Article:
Credit and finance for MSMEs: While microfinance has emerged as one of the most important tools to foster financial inclusion in the country, reaching out to people in 28 states and nine territories, its spread is not evenly distributed, according to M. Rajeshwar Rao, Deputy Governor, Reserve Bank of India (RBI). Speaking at an event assessing the impact of microfinance on the overall macro economy, Rao said while microfinance is present in almost all nooks and corners of the country, in terms of geographical distribution, 82 per cent of the loan portfolio is concentrated in ten states. “Hopefully, going forward the spread could be diversified.”
In terms of regional distribution, the eastern and northeastern regions of the country have the largest share at 37 per cent followed by the south at 27 per cent and the west at 15 per cent. As on 30 June 2022, the total microfinance loan portfolio in the country stood at Rs 2.93 lakh crore, in which banks held the largest share of 38 per cent followed closely by non-banking financial company-microfinance institutions (NBFC-MFIs) at 35 per cent.
Small finance banks, other NBFCs and other entities had a combined share of 27 per cent. The data was shared by Rao at the launch of NBFC-MFIs’ association MFIN’s India Microfinance Review report on November 4. A copy of his speech was released on the RBI’s portal on Monday.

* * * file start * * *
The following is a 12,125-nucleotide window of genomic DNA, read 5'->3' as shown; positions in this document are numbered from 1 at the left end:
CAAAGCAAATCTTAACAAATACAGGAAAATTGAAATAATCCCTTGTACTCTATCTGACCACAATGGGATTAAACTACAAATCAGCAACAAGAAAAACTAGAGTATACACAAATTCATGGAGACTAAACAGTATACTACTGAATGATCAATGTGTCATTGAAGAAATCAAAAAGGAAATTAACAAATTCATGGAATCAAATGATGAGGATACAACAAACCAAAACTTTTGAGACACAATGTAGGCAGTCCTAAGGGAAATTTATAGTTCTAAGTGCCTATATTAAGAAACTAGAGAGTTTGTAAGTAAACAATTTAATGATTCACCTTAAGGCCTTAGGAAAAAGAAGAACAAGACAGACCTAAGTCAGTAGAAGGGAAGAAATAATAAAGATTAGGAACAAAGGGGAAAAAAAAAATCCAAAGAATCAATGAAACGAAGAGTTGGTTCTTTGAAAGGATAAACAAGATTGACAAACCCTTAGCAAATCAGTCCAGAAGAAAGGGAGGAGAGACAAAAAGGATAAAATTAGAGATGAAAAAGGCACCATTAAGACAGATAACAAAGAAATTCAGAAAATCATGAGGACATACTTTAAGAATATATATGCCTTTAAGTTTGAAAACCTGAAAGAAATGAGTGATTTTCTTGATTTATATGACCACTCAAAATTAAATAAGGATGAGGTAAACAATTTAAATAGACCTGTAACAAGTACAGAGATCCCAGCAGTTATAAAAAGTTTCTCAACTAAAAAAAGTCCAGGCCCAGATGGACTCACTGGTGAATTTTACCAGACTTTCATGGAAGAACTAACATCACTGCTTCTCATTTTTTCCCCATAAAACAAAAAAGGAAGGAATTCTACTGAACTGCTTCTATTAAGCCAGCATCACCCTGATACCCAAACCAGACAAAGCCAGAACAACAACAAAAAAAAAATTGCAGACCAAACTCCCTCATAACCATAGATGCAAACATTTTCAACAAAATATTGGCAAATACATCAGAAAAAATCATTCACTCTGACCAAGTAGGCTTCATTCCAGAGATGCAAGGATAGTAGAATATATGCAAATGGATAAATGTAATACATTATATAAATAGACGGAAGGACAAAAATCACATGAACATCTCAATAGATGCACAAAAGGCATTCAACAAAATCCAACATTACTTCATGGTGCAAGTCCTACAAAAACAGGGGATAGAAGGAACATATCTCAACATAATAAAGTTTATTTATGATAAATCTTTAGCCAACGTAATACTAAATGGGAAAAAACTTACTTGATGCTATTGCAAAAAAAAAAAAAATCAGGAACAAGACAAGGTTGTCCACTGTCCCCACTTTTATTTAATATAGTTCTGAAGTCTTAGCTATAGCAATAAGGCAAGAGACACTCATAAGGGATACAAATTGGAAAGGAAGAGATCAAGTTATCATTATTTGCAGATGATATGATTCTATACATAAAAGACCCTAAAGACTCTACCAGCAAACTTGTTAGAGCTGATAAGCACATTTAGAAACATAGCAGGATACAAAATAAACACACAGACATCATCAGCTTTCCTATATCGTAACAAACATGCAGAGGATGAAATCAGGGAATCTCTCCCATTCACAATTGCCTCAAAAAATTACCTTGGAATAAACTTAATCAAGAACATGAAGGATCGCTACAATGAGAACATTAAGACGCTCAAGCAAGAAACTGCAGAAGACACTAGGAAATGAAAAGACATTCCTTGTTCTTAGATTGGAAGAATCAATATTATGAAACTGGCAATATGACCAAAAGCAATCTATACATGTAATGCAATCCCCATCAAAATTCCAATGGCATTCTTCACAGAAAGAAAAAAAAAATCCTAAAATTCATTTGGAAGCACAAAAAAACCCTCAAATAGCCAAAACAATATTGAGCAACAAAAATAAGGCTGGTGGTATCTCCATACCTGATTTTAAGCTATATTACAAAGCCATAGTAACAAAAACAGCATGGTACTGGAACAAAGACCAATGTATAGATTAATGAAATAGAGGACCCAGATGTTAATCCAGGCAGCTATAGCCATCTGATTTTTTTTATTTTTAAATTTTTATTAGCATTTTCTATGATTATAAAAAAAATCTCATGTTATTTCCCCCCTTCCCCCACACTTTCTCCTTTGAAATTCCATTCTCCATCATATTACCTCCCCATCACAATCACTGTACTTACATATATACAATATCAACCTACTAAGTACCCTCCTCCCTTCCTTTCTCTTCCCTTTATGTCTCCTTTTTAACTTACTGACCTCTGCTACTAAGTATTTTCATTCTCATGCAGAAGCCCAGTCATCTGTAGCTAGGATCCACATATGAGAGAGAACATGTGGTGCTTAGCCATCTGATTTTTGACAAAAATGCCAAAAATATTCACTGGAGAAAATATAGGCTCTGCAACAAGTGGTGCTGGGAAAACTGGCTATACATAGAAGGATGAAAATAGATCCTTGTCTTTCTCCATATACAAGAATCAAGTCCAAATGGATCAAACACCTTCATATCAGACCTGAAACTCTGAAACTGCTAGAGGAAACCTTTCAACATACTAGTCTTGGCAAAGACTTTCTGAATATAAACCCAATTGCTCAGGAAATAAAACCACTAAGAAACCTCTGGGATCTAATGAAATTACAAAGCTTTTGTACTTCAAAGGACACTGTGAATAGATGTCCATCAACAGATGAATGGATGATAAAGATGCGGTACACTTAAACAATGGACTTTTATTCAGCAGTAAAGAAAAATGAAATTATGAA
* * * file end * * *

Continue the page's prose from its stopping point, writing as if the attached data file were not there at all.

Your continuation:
Taken together with the loan portfolio under Self Help Group (SHG)-bank linkage, the overall size of the microfinance loan portfolio is around Rs 4.82 lakh crore. RBI’s SHG-bank linkage programme focuses on helping people with lower income access financial services. Rao said the microfinance loan portfolio across all lenders is roughly 15 per cent of the aggregate NBFC credit from a macro perspective.
Importantly, the central bank in March this year had launched a revised regulatory framework for microfinance loans to remove the interest margin cap on lending rates for microfinance companies to bring them at par with other lenders including banks. According to rating agency Crisil, this is one of the factors that will support a revival in the profitability of NBFC-MFIs this fiscal. Over the past two fiscals, the annual credit cost of NBFC-MFIs had shot up to around 4-5 per cent because of pandemic-related provisioning, versus around 1.5-2.0 per cent prior to that.
Rao also underscored the strong case for technology adoption in the microfinance sector to not only improve efficiencies and bring down operational costs but to also mitigate operational risks such as frauds, enhance service experience and create customer awareness.
“Microfinance lenders with their high-touch models are best placed to handhold their customers for developing familiarity with technology which will enhance their awareness about the opportunities available to them,” he said. This way, the lenders can go beyond a transactional arrangement of just meeting the credit needs of the borrower to a transformational relationship with the customers resulting in positive externalities in terms of the social benefits, he added.